Pantry pampering and a treat for tired feet……

ground almonds and sweet almond oil


I’m still a bit snuffly and have “ear hiccups” but I think the head cold has finally begun to pack it’s bags…..while I’ve been feeling somewhat under the weather (and needing to spend a lot of time under a blanket on a make shift poorly bed) sewing small pieces of patchwork and watching an embarrassing amount of period dramas, I’ve been making some kitchen cupboard cosmetics or as I like to call them ….pantry pampers.  I have to be quite careful about which products I use on my face, especially when I’ve had a cold and my nose feels particularly delicate, however my skin and face always seems to benefit (and not break out in angry retaliation) and respond well when I’ve made face scrubs and washes from things I have in the kitchen cupboards.

My favourite face scrub smells more like a light Madeira sponge cake than something you’d think to put on your face.  It gently exfoliates while at the same time moisturizes so after washing off you can just pat your face and you’re ready to go… also helps remove all that horrible “post cold” lizard skin around your nose.

Lemon, orange, bergamot and cypress are all nice essential oils to use in the morning as they help you feel all wakey and fresh, in the evening I like to use rose, neroli, chamomile or jasmine.  The evening oils are all a bit on the pricey side but are wonderful to use on the face and have a more calming effect on my mind rather than the perky “up and at them smelling” citrusy morning oils.

It’s important not to over do it when you are using essential oils, a little goes a long way and if you use them neat on the skin then they can irritate and inflame sensitive skin.  I tend to use this scrub more in the winter or when I have a cold, but it is still used a fair bit in the Summer, so to avoid being heavy handed with the oils I like to prepare a couple of bottles of different oil blends in advance so they are all ready to use…. just pour a little almond oil into a smaller bottle (a 30 ml or 50 ml will be about the right size) and then add a few drops of whatever essential oil I want to use….I often mix a few oils together so I get the benefit of them working together, they also smell wonderful.  Don’t forget to label it and keep out of sunlight.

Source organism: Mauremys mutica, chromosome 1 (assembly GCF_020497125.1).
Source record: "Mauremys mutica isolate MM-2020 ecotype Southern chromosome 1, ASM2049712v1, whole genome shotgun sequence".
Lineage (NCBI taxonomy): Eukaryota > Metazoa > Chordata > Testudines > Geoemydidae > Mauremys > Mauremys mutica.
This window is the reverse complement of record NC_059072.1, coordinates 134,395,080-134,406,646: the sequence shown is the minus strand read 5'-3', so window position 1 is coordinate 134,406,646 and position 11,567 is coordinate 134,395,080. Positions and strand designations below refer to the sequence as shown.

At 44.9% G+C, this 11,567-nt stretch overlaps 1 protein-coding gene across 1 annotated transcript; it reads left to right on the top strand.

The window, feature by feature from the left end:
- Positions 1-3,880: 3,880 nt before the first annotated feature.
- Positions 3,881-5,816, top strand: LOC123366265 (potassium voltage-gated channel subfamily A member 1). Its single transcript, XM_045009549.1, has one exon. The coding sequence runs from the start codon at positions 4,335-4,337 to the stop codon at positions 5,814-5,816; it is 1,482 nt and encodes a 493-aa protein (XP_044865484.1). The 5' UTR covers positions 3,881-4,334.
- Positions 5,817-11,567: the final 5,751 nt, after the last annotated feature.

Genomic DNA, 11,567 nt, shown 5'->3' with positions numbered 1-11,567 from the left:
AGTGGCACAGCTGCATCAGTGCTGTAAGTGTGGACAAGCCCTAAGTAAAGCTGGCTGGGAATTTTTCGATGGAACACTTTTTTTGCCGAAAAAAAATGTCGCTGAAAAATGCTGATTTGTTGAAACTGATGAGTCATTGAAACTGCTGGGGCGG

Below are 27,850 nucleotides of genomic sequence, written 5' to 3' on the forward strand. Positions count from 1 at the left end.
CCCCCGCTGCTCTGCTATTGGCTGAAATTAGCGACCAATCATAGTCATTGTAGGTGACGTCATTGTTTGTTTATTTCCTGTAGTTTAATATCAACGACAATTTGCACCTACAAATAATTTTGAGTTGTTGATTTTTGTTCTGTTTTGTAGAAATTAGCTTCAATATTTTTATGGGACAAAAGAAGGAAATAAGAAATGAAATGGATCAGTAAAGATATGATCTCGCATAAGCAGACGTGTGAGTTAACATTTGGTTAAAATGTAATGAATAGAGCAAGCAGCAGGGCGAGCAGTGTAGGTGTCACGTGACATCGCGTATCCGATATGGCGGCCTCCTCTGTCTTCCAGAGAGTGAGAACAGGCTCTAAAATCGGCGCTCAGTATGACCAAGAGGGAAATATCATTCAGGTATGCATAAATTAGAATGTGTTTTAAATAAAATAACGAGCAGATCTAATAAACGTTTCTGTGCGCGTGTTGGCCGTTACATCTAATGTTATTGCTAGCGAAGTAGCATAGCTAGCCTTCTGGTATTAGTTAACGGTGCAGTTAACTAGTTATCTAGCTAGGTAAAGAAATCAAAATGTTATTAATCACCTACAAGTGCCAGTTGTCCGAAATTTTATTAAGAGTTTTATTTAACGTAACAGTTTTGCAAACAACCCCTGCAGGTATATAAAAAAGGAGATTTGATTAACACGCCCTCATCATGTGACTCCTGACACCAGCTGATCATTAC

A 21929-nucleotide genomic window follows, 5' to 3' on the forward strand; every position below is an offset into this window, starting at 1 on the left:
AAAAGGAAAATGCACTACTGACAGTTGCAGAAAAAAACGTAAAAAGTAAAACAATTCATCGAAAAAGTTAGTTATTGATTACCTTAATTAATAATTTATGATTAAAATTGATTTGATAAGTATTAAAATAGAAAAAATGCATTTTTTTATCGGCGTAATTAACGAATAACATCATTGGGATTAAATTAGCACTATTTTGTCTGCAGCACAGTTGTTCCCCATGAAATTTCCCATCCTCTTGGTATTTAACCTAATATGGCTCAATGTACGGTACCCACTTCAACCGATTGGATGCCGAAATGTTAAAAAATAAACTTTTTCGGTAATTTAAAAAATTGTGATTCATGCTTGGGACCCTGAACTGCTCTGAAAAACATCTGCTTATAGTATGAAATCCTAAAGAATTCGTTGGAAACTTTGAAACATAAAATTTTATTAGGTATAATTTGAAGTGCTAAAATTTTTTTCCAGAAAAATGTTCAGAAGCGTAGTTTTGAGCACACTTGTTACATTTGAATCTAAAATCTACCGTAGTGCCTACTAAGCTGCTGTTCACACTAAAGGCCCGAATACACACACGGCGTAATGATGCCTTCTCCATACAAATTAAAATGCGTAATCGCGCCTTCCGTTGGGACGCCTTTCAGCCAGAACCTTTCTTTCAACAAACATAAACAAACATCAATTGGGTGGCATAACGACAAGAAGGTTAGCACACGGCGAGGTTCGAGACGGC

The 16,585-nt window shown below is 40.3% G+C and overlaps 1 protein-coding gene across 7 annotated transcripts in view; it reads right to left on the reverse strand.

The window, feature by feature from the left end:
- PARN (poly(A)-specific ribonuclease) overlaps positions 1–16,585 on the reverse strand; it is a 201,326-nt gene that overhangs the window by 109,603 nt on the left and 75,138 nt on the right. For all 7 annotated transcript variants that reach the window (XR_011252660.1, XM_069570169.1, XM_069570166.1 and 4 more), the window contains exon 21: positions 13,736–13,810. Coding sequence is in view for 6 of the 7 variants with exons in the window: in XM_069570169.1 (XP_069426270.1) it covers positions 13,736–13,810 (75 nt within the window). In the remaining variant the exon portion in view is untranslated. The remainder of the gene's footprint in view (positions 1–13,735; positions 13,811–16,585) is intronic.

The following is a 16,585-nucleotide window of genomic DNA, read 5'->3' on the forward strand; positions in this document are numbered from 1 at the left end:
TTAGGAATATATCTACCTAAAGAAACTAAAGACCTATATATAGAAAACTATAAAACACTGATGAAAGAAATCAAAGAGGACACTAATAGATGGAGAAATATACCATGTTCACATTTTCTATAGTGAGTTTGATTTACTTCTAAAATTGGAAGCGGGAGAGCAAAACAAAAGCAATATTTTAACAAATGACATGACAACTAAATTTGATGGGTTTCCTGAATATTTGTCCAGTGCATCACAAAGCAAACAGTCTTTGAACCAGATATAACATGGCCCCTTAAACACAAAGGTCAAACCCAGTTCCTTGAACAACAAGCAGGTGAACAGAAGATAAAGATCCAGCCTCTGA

Oil and almond face scrub

1 teaspoon of ground almonds

1/2 teaspoon of sweet almond oil (though I’ve used grapeseed oil before and that is a good substitute)

1 drop of essential oil of your choice

(or 1/2 a teaspoon of your prepared oil and then you won’t need to add any extra essential oil)

Into a small bowl, mix the oil with the almonds.  Carefully pat the mix on your face, avoiding around your eyes. Gently rub the mixture over your skin.  Wash off with handfuls of warm water until the scrub mix is all gone.  Pat your face dry with a towel.


When I have a cold my face often breaks out and I feel somewhat like a teenager again, I keep a tiny bottle (I use an old essential oil bottle as they are 5ml or 10 ml sized) and mix lavender and tea tree essential oils in equal parts, then apply 1 drop neat to the offending spot.  This is pretty much the only time I’d apply an oil neat to my skin and was a recipe given me by a friend who used to work in a Natural Beauty and Remedies shop. (the only other time is when my chilblains are bad or I have blisters from too much walking in shoes that rub, then I carefully dab on neat geranium essential oil and find this gives some much needed relief.


pestle and mortar, ground rice and rolled oats


If I don’t have any ground almonds to hand then I substitute porridge oats and some rice , I just put a desert spoon of each into a spice grinder and then give them a whizz for a few seconds so both are a nice fine powder…..this is also good to use if you have nut allergies.


Oat and Rice face scrub

1 teaspoon of ground oatmeal and rice (it’s easier to grind a desert spoon or so of each and then mix them together and keep in a jam jar)

1/2 teaspoon light oil (grapeseed is good if you have nut allergies)